If you know someone waiting in a sincere pumpkin patch for the perfect Halloween present, I have two literary suggestions:
For fans of classic horror, consider the ghoulishly gorgeous new edition of “The Shining” from the Folio Society ($79.95). Stephen King’s terrifying story about the Torrance family was published almost 40 years ago, and if you know it only through Stanley Kubrick’s film (which King criticized on several occasions), this is your chance to see what really drove Jack mad at the Overlook Hotel.
Entombed in a black slipcase and enhanced with 11 creepy illustrations by Edward Kinsella, this elegant, large-format edition includes a brief introduction by King. He speaks of “The Shining” as his “crossover novel,” the book that pushed him to move beyond mere supernatural terror to something far scarier: the ghosts that lurk in the human psyche. “There is a cocky quality to some of The Shining’s prose that has come to grate on me in later years,” King writes, “but I still like the book enormously, and recognize the importance of the choice it forced on me: between the safe unreality of the amusement park funhouse and the much more dangerous truths that lurk between the lines of the fantasy genre’s more successful works.”
If your tastes run more A.B. Normal, sink your fangs into “Young Frankenstein” (Black Dog & Leventhal, $29.99). In this fun, chatty book, Mel Brooks fondly recalls the making of his 1974 spoof.
Brooks notes that he saw James Whale’s “Frankenstein” in 1931 when he was just 5. That grim classic haunted him for years, and four decades later, he went back to it again and again as he and Gene Wilder wrote their hilarious take-off. The doctor himself could not have cobbled together a better partnership than those two comic geniuses. “It all started with Gene Wilder,” Brooks says of his friend, who died in August. “Nobody can go from A to Z in one scene like Gene does.”
Some of the most entertaining bits are reminiscences by Wilder. For instance, the first time he watched the ascension scene — when he cries, “LIFE, DO YOU HEAR ME? GIVE MY CREATION LIFE!” — Wilder thought it was “boring blob.” Brooks gave an encouraging speech to the assembled cast about what could happen in the editing room, but Wilder assumed the film was beyond salvation. He shouldn’t have worried.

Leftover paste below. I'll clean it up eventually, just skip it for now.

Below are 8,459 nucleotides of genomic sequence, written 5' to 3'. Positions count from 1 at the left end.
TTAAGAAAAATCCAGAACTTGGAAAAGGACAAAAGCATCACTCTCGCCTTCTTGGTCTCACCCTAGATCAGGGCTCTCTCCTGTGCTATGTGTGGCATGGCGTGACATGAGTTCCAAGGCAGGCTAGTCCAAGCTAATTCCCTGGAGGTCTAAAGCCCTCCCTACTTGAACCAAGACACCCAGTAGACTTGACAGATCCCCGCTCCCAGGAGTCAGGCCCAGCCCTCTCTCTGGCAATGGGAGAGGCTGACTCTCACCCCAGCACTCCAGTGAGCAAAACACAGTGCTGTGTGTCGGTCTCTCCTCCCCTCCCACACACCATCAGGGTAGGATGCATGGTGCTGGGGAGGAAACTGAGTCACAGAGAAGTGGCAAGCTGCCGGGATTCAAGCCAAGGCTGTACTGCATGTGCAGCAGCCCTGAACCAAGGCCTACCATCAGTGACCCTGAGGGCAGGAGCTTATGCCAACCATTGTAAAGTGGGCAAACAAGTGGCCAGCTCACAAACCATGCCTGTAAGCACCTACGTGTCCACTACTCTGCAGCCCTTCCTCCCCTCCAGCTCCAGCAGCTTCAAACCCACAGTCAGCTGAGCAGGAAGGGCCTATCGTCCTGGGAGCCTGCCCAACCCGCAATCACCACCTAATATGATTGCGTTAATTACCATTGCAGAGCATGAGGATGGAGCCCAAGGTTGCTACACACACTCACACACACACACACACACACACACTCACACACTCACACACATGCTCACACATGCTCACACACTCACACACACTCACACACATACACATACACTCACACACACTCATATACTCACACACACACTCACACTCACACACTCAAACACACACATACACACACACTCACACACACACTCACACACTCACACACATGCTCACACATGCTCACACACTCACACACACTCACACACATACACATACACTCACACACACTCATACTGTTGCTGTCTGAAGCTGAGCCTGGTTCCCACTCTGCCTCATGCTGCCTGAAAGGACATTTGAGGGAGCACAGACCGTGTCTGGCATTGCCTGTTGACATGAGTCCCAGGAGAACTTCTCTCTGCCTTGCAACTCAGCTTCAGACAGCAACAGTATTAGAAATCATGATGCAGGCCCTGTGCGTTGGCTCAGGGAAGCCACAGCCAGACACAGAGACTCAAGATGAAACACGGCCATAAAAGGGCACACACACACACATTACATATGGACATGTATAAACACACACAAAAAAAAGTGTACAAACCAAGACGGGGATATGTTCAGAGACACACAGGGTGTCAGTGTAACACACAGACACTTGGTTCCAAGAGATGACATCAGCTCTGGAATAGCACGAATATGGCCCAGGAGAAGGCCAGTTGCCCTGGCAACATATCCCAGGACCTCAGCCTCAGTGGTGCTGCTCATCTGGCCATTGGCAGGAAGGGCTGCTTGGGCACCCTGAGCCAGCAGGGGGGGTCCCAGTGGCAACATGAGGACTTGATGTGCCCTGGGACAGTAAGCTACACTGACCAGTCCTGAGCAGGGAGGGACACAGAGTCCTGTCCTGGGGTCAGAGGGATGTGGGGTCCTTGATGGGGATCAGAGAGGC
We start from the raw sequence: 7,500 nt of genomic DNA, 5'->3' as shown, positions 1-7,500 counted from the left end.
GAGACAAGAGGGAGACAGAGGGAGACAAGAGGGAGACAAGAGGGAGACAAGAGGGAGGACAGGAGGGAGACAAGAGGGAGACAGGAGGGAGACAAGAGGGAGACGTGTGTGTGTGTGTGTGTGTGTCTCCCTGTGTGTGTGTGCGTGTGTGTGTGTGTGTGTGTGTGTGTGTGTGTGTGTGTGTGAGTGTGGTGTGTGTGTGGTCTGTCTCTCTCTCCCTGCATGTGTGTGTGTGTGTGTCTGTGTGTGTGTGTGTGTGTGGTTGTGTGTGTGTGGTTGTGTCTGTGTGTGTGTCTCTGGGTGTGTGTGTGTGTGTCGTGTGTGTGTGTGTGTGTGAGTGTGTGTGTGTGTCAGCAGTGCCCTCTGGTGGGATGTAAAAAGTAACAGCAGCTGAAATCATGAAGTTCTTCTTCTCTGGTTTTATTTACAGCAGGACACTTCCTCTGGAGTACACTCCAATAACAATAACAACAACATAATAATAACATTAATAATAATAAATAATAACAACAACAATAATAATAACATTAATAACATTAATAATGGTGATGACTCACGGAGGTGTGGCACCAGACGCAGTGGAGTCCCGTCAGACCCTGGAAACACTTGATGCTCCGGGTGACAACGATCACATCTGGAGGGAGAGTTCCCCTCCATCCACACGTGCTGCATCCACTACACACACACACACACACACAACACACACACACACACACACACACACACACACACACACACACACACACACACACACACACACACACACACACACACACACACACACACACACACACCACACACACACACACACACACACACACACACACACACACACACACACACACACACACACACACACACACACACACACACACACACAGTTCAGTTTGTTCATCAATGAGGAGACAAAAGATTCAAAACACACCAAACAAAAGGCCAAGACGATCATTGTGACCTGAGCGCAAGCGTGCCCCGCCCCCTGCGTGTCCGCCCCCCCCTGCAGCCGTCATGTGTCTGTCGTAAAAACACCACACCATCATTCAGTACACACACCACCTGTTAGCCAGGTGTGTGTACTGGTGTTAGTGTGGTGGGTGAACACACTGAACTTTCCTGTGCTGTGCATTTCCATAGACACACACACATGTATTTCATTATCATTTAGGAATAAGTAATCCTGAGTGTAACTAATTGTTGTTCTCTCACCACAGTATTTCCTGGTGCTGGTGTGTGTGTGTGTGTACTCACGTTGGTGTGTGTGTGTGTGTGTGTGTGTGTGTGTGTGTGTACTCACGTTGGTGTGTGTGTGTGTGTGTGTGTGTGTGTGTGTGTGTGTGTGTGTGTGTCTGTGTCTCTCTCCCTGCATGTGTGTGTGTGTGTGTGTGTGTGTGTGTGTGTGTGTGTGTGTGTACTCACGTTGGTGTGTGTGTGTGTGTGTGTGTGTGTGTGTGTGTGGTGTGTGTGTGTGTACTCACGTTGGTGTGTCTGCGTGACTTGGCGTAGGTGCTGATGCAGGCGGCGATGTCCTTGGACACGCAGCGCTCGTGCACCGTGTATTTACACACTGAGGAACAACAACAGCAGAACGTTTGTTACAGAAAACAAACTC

“Almost three weeks to the day after Mel’s speech, the lights went out in the screening room, and I witnessed an eight-minute miracle.” Aggressive re-editing had given the creation life, after all.
Each of the stars gets a few pages of loving treatment — including Marty Feldman as Igor (pronounced Eye-Gore) and Teri Garr as Inga, who, Brooks says, never knew how sexy she was. And the crew comes in for special praise, too, particularly cinematographer Gerald Hirschfeld, who helped Brooks produce the movie with a modest budget of $2.4 million — in black and white, which the studio suits hated.
The book is filled with hundreds of great photos from the movie and snippets from the script that many of us have been reciting since middle school. Most of this is light fun, but there’s also insight into Brooks’s remarkable talent.
“We’re making a riotous comedy here,” he remembers telling the cast early on. “But it’s got to be very sweet and sad, and at times very scary. And it’s got to be very real — no heightened acting. When it’s funny, your character doesn’t know it’s funny. You’re just doing your job. We know when it’s funny. The audience knows when it’s funny. But you don’t. So don’t you ever play funny.”
“To this day,” Brooks concludes, “I think it’s my best work, and it seems like a lot of people agree with me.”
Ron Charles is the editor of Book World. You can follow him @RonCharles.
Special screenings in the Washington area:
On Tues., Oct. 18, “Young Frankenstein,” will be shown at Regal Gallery Place Stadium 14, 701 Seventh St. NW, Washington, DC 20001. Call 844-462-7342.
On Wed., Oct. 26, “The Shining” will be shown at Regal Gallery Place Stadium 14.